Billy Frank Jr. and Stu Bledsoe came from very different backgrounds, yet their friendship and determination laid the groundwork for what today is known as the Forests and Fish agreement. Those accords paved the way to revitalized wild salmon habitats, cleaner water and better forest management.

Frank, who died early this month, was raised along the Nisqually River. An avid fisherman, he was arrested more than 50 times defending tribal fishing rights. Frank’s activism earned the respect of tribal leaders and others. He served the Northwest Indian Fisheries Commission for 30 years.

Bledsoe’s father was a vice admiral in the U.S. Navy. A graduate of UCLA, Stu was a World War II fighter pilot who settled on his Ellensburg cattle ranch. He rose through the ranks of the Legislature and was appointed secretary of agriculture by Gov. Dan Evans in 1976. In 1978, Bledsoe became executive director of the Washington Forest Protection Association.

Stu was raised with financial means. Billy was not. Stu spoke for forest landowners. Billy spoke for tribes. A landmark decision by Tacoma federal Judge George Boldt brought them together.

In 1974, Boldt ruled tribal fishermen had the right to half the salmon harvest. Bledsoe realized the most crucial part of Boldt’s ruling was the mandate that the state protect fish habitat.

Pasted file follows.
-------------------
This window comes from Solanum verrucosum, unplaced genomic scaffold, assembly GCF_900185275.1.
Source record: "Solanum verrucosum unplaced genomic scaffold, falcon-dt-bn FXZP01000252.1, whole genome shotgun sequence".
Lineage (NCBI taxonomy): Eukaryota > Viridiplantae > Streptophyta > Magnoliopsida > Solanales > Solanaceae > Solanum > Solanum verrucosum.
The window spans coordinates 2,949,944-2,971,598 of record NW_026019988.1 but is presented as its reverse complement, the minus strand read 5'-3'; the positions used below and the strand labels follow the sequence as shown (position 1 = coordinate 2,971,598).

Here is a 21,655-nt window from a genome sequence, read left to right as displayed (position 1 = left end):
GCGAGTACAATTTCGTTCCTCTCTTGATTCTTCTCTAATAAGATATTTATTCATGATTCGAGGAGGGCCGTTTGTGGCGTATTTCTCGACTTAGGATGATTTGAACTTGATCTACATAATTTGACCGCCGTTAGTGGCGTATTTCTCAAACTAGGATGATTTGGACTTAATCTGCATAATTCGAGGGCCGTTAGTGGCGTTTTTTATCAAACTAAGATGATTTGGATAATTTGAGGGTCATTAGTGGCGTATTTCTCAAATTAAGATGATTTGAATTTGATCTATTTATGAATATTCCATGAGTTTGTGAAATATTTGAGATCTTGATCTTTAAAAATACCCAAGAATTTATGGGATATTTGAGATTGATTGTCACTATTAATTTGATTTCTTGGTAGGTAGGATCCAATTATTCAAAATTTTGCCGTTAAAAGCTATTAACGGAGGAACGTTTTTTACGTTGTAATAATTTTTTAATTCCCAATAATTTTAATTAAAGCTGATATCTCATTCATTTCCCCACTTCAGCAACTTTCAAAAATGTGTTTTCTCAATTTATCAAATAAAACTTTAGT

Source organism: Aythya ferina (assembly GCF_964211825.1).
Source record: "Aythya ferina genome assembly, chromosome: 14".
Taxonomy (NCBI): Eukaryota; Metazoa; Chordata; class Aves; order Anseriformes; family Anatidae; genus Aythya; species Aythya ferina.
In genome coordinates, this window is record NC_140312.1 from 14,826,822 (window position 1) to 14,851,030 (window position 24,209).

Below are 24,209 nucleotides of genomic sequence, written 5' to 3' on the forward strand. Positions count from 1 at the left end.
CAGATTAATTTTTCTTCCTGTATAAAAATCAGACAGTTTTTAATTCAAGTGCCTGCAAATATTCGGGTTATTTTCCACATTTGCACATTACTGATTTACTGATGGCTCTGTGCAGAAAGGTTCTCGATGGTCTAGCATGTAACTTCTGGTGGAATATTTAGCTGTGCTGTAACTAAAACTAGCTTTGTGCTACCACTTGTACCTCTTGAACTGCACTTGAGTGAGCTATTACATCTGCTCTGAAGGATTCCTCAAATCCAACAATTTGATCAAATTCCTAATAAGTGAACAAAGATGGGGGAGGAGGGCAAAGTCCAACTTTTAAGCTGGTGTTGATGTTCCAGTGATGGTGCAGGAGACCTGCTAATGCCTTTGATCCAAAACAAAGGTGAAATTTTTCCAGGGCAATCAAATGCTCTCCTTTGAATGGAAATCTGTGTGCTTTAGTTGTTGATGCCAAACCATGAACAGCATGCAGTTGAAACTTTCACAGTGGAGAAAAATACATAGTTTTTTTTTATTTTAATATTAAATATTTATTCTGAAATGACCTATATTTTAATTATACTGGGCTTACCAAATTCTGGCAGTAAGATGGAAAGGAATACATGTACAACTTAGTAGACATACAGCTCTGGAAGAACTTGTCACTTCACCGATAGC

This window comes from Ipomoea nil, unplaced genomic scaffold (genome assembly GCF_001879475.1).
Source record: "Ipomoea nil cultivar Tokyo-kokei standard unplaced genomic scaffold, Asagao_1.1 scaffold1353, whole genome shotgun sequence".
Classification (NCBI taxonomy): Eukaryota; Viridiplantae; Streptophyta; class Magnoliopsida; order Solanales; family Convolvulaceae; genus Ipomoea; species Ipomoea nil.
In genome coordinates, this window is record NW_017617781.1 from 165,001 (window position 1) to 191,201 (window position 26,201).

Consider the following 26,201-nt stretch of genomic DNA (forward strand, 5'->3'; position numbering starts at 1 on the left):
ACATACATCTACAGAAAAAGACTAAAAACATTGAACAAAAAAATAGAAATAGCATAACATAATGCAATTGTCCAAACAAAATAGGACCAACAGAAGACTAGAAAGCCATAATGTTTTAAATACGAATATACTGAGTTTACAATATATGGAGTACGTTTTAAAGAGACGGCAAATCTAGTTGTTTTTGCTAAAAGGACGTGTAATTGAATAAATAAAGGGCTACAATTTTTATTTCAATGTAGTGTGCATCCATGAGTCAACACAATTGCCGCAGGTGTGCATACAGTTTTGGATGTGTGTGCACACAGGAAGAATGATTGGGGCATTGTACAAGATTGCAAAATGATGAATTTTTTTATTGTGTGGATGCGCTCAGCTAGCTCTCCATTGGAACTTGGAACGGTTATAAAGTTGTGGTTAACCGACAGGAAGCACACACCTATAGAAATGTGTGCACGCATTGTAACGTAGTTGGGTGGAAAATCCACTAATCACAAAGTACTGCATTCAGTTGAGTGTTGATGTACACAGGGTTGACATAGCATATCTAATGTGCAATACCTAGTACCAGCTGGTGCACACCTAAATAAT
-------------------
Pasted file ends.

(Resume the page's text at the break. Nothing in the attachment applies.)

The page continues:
Since salmon spend a critical part of their lives in streams flowing through 23 million acres of forests, traditional logging and forest management would have to change. Roads would be constructed differently; clearcuts would be smaller and land along streams would be put off limits.

Bledsoe had to convince landowners to make the changes. Frank had to persuade tribal leaders to trust the landowners. Over the next 10 years, Frank and Bledsoe led the effort to figure out how to create this new future. The process became known as Timber, Fish and Wildlife.

The Timber, Fish and Wildlife agreement created the framework for the Forests and Fish law, a set of forest practice regulations protecting streams running through 9.3 million acres of state and private forestland.

Bledsoe died in 1988 and never saw the Forests and Fish Agreement implemented. Frank lived to see salmon return in increasing numbers.

Frank and Bledsoe shared a spirit of mutual respect and collaboration that is rare these days. They knew that, if they didn’t take risks to shape change, our state would be paralyzed by endless lawsuits, political infighting and natural resources losses. Let’s hope today’s leaders can be inspired by their example.

Don Brunell is an analyst for the Association of Washington Business. Email him at

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